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July 6, 1999 | LESLIE EARNEST, TIMES STAFF WRITER
Pierre Andre Senizergues is so absorbed with skateboarding that even a piece of furniture can make him think of the sport. "I like that curve," said Senizergues, the founder of Sole Technology Inc., brushing past the sleek 1950s-style couch in his office on his way to lunch. "It gives the feel of movement. And it has that gray color that makes you think of asphalt." Senizergues, a former world champion skateboarder, clearly has skateboarding on the brain.
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BUSINESS
July 6, 1999 | LESLIE EARNEST, TIMES STAFF WRITER
Pierre Andre Senizergues is so absorbed with skateboarding that even a piece of furniture can make him think of the sport. "I like that curve," said Senizergues, the founder of Sole Technology Inc., brushing past the sleek 1950s-style couch in his office on his way to lunch. "It gives the feel of movement. And it has that gray color that makes you think of asphalt." Senizergues, a former world champion skateboarder, clearly has skateboarding on the brain.
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BUSINESS
January 25, 2000 | LESLIE EARNEST, Leslie Earnest covers retail businesses for The Times. She can be reached at (714) 966-7832 and at leslie.earnest@latimes.com
This will be the 20th anniversary for the ASR trade show, which showcases the products of many local companies that target the surf, skate and snowboard crowd. The show, which is closed to the public, will be at the Long Beach Convention Center from Feb. 5 to 7. In addition to Oakley, one of the biggest exhibitors will be Lake Forest-based Sole Technology Inc., which makes etnies, eS and Emerica skate shoes.
BUSINESS
February 1, 2001 | LESLIE EARNEST
Two companies that built their reputations churning out sturdy skate shoes for guys will unveil what they're calling more fashionable styles for women at the show, which runs Saturday through Monday at the Long Beach Convention Center. DC Shoes Co., which rejiggered two of its men's styles to suit women last year, is now designing shoes just for females. The 2001 line will include the Sera, a slip-on "active, out-and-about urban shoe," and the Aria, a skate shoe built for women.
BUSINESS
February 2, 2000 | LESLIE EARNEST, TIMES STAFF WRITER
Feeding on youth's ongoing fascination with extreme sports, Pacific Sunwear of California Inc. is aggressively expanding nationwide, opening larger stores and pushing into territory as far afield as Puerto Rico. The Anaheim-based retailer of casual clothes for teens and young adults will open 125 stores this year, matching last year's expansion and bringing its total number of stores to 575 by the end of 2000. By the end of 2003, it expects to be operating about 1,000 stores.
BUSINESS
February 2, 2000 | LESLIE EARNEST, TIMES STAFF WRITER
Feeding on youth's ongoing fascination with extreme sports, Pacific Sunwear of California Inc. is aggressively expanding nationwide, opening larger stores and pushing into territory as far afield as Puerto Rico. The Anaheim-based retailer of casual clothes for teens and young adults will open 125 stores this year, matching last year's expansion and bringing its total number of stores to 575 by the end of 2000. By the end of 2003, it expects to be operating about 1,000 stores.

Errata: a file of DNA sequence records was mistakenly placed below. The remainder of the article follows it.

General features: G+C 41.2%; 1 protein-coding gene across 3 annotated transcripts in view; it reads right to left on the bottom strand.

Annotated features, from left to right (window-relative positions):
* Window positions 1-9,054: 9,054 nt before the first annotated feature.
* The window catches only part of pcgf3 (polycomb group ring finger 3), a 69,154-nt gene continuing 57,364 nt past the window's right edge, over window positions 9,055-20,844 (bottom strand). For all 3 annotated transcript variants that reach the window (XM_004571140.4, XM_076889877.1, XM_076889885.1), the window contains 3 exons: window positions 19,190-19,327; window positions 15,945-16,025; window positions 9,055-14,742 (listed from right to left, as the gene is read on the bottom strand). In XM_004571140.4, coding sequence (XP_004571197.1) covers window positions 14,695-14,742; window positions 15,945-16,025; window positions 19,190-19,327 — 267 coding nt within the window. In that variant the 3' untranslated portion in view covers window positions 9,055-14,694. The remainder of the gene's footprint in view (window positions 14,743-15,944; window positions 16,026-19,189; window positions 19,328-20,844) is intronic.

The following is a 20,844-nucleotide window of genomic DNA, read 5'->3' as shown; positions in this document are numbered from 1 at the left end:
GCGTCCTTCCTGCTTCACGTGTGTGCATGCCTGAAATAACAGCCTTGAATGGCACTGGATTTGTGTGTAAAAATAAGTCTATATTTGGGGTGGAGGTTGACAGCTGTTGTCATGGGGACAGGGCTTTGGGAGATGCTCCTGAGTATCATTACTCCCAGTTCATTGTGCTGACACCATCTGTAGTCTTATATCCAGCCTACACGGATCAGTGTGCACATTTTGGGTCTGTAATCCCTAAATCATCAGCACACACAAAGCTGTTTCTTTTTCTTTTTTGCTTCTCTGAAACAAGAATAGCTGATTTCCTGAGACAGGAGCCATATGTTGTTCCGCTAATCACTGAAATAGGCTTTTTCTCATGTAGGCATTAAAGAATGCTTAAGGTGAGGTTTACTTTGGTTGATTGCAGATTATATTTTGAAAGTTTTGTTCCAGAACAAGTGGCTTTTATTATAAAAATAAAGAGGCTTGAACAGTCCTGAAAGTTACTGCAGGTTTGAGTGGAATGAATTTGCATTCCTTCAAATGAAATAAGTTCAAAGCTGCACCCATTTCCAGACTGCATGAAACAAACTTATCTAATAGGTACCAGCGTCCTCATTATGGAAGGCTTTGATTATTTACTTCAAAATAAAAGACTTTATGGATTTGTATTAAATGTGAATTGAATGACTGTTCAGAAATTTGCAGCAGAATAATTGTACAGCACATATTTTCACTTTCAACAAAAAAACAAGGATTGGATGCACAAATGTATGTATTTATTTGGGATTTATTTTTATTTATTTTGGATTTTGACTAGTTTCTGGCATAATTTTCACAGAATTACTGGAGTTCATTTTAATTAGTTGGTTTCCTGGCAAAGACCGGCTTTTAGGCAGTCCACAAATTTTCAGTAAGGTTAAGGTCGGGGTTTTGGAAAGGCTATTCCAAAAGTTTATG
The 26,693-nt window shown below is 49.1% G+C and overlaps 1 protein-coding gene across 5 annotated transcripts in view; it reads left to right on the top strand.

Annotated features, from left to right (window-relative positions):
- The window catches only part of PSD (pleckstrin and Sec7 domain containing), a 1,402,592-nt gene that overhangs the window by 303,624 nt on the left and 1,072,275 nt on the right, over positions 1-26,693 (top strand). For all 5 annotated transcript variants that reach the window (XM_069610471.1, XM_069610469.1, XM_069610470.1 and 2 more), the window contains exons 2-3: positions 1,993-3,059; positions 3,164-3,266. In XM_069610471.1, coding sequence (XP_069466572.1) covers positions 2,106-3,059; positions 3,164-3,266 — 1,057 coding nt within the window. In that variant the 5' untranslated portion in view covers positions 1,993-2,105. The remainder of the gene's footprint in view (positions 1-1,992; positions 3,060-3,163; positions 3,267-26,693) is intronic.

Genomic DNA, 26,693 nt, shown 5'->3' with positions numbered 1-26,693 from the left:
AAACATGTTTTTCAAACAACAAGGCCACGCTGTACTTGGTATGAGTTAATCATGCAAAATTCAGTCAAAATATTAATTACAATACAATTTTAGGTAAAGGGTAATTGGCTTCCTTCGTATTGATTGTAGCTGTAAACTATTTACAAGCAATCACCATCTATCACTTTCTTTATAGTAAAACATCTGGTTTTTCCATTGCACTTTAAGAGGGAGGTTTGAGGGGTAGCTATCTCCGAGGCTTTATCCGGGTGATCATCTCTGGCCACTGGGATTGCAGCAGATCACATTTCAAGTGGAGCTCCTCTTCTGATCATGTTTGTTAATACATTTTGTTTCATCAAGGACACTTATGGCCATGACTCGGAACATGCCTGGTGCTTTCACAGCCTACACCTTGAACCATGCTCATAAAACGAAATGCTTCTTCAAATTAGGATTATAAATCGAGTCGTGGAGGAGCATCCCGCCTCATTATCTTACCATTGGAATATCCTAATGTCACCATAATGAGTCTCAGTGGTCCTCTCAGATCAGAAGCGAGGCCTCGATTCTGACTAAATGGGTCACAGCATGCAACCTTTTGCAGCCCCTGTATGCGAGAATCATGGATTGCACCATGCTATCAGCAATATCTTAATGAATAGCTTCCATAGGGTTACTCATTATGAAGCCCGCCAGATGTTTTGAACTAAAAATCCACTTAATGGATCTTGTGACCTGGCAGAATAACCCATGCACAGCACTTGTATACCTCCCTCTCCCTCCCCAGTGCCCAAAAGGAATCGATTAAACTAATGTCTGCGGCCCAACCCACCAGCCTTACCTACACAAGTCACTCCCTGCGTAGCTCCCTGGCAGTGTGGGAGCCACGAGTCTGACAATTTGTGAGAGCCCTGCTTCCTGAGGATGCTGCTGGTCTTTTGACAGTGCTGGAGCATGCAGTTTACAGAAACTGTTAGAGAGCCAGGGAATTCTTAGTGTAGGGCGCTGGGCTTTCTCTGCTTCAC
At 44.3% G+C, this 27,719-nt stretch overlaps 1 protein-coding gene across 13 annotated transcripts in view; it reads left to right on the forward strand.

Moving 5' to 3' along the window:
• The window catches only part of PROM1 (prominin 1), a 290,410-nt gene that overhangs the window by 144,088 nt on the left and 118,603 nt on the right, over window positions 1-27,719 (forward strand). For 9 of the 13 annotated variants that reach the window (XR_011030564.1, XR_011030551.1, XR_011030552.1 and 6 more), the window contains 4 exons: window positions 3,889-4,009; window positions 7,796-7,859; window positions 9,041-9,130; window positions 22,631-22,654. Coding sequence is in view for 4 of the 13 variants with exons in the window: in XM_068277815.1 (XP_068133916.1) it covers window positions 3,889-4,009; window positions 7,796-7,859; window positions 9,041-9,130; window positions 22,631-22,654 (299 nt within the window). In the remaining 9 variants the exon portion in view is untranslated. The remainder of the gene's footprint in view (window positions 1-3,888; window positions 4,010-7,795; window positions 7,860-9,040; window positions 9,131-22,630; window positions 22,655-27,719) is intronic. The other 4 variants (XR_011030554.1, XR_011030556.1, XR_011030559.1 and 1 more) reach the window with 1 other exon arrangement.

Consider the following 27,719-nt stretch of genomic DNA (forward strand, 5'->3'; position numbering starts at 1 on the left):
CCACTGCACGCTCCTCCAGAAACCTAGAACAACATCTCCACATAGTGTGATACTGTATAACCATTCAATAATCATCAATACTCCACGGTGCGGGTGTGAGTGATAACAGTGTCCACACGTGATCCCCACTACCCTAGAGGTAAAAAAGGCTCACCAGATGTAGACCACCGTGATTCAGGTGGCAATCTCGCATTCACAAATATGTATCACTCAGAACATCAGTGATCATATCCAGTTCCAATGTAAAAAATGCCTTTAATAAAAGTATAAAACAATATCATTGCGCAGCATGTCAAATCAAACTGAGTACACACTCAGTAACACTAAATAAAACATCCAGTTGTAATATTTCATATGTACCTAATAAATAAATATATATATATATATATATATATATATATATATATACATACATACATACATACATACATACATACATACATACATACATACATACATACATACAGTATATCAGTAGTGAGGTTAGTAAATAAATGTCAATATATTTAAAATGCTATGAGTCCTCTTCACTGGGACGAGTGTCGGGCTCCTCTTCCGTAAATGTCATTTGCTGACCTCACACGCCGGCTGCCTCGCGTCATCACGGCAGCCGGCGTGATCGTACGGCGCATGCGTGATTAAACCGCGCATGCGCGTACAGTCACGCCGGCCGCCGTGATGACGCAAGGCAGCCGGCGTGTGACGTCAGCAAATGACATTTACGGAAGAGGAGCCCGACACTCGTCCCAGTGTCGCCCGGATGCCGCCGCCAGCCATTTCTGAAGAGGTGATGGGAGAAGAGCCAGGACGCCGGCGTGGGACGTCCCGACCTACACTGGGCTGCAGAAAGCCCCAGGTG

BUSINESS
October 2, 2002 | LESLIE EARNEST, TIMES STAFF WRITER
Mark Steele stared Tuesday morning at the fine print on his shipment status report, trying to figure out which of his company's shorts and sweatshirts were stranded at sea by the West Coast ports closure. "Rough day today," said Steele, a freight traffic manager for Irvine-based O'Neill Clothing, which sells surf wear and other casual clothes.
BUSINESS
September 9, 2002 | LESLIE EARNEST, TIMES STAFF WRITER
Shoppers who once thought nothing of shelling out $100 or more for fancy sneakers have pulled back sharply and are buying cheaper, simpler styles. At the highest end of the market, sales of athletic shoes costing $150 or more plunged almost 41% in the first six months of 2002, according to recent market data. And some companies that make and sell hot youth brands say their customers aren't willing to shell out $85 for a pair of shoes for skateboarding anymore.
BUSINESS
June 22, 2002 | LESLIE EARNEST, TIMES STAFF WRITER
An Australian shoemaker plans to acquire El Segundo-based Kubic Marketing Inc., one of the world's largest skateboard companies, in the latest effort to push the edgy sport of skateboarding into the mainstream and commit deeper corporate dollars to fuel its growth globally. Globe International Ltd. plans to pay up to $46 million to buy Kubic, parent of bad-boy brand World Industries, the companies said Friday.
BUSINESS
December 26, 2006 | Leslie Earnest, Times Staff Writer
When hotshot skateboarder Erik Ellington agreed to promote the oddly named upstart apparel brand KR3W four years ago, his duties weren't much of a stretch. "I just did the tricks out in the street ... dark slides and Casper slides and stuff like that," the Hollywood resident said. "And keeping it real in the streets." He and other skateboarders sponsored by the Santa Ana company -- who wear its clothes while they skate -- kept it real enough to suit young shoppers.
IMAGE
April 19, 2009 | Adam Tschorn
Pierre Andre Senizergues can make skateboards do anything. When he was in his 20s, he steered them from the Paris suburbs to Venice Beach and turned them into the key to an apartment he could afford when he started winning skate competitions. In his 30s, he used them as the foundation of a multimillion-dollar Orange County-based footwear, apparel and accessories empire.
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